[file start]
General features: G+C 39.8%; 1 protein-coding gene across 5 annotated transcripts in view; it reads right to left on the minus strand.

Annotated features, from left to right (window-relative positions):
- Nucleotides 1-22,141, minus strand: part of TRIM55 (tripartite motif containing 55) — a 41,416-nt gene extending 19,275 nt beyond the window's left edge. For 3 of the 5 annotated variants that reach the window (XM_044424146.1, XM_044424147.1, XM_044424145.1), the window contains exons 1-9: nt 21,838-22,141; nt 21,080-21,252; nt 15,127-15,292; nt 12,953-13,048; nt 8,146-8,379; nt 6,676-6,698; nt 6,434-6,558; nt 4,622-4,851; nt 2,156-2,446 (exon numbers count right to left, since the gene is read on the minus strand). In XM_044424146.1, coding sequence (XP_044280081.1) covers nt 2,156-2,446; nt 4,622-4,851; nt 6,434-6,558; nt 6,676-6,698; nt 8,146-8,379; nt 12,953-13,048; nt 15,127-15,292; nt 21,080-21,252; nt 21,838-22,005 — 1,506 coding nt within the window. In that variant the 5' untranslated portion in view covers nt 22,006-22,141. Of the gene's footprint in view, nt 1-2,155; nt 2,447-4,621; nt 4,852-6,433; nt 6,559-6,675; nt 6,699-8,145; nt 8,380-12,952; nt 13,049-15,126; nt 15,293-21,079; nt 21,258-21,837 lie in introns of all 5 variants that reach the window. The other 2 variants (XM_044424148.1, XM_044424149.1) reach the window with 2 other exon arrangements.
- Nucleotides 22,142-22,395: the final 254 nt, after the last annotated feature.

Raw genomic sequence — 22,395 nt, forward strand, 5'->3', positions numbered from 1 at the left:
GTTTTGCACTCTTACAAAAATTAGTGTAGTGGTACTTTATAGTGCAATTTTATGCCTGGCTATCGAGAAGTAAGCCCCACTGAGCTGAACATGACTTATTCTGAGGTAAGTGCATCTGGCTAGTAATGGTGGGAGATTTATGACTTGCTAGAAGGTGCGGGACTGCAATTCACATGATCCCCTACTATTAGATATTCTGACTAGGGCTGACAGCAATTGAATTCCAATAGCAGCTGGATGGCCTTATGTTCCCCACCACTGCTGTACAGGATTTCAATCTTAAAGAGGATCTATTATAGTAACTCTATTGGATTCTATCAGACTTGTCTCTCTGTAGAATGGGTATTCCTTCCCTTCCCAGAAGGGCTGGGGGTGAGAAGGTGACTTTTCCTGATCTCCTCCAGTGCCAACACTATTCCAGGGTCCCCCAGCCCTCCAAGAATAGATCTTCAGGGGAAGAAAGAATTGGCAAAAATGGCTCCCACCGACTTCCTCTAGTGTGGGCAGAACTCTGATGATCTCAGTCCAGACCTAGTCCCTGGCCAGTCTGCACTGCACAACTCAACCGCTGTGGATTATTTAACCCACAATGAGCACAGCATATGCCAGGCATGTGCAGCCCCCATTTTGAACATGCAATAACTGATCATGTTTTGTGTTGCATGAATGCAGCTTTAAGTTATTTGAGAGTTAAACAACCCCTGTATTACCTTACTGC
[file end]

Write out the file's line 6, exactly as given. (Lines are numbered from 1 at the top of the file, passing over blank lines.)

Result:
GTTTTGCACTCTTACAAAAATTAGTGTAGTGGTACTTTATAGTGCAATTTTATGCCTGGCTATCGAGAAGTAAGCCCCACTGAGCTGAACATGACTTATTCTGAGGTAAGTGCATCTGGCTAGTAATGGTGGGAGATTTATGACTTGCTAGAAGGTGCGGGACTGCAATTCACATGATCCCCTACTATTAGATATTCTGACTAGGGCTGACAGCAATTGAATTCCAATAGCAGCTGGATGGCCTTATGTTCCCCACCACTGCTGTACAGGATTTCAATCTTAAAGAGGATCTATTATAGTAACTCTATTGGATTCTATCAGACTTGTCTCTCTGTAGAATGGGTATTCCTTCCCTTCCCAGAAGGGCTGGGGGTGAGAAGGTGACTTTTCCTGATCTCCTCCAGTGCCAACACTATTCCAGGGTCCCCCAGCCCTCCAAGAATAGATCTTCAGGGGAAGAAAGAATTGGCAAAAATGGCTCCCACCGACTTCCTCTAGTGTGGGCAGAACTCTGATGATCTCAGTCCAGACCTAGTCCCTGGCCAGTCTGCACTGCACAACTCAACCGCTGTGGATTATTTAACCCACAATGAGCACAGCATATGCCAGGCATGTGCAGCCCCCATTTTGAACATGCAATAACTGATCATGTTTTGTGTTGCATGAATGCAGCTTTAAGTTATTTGAGAGTTAAACAACCCCTGTATTACCTTACTGC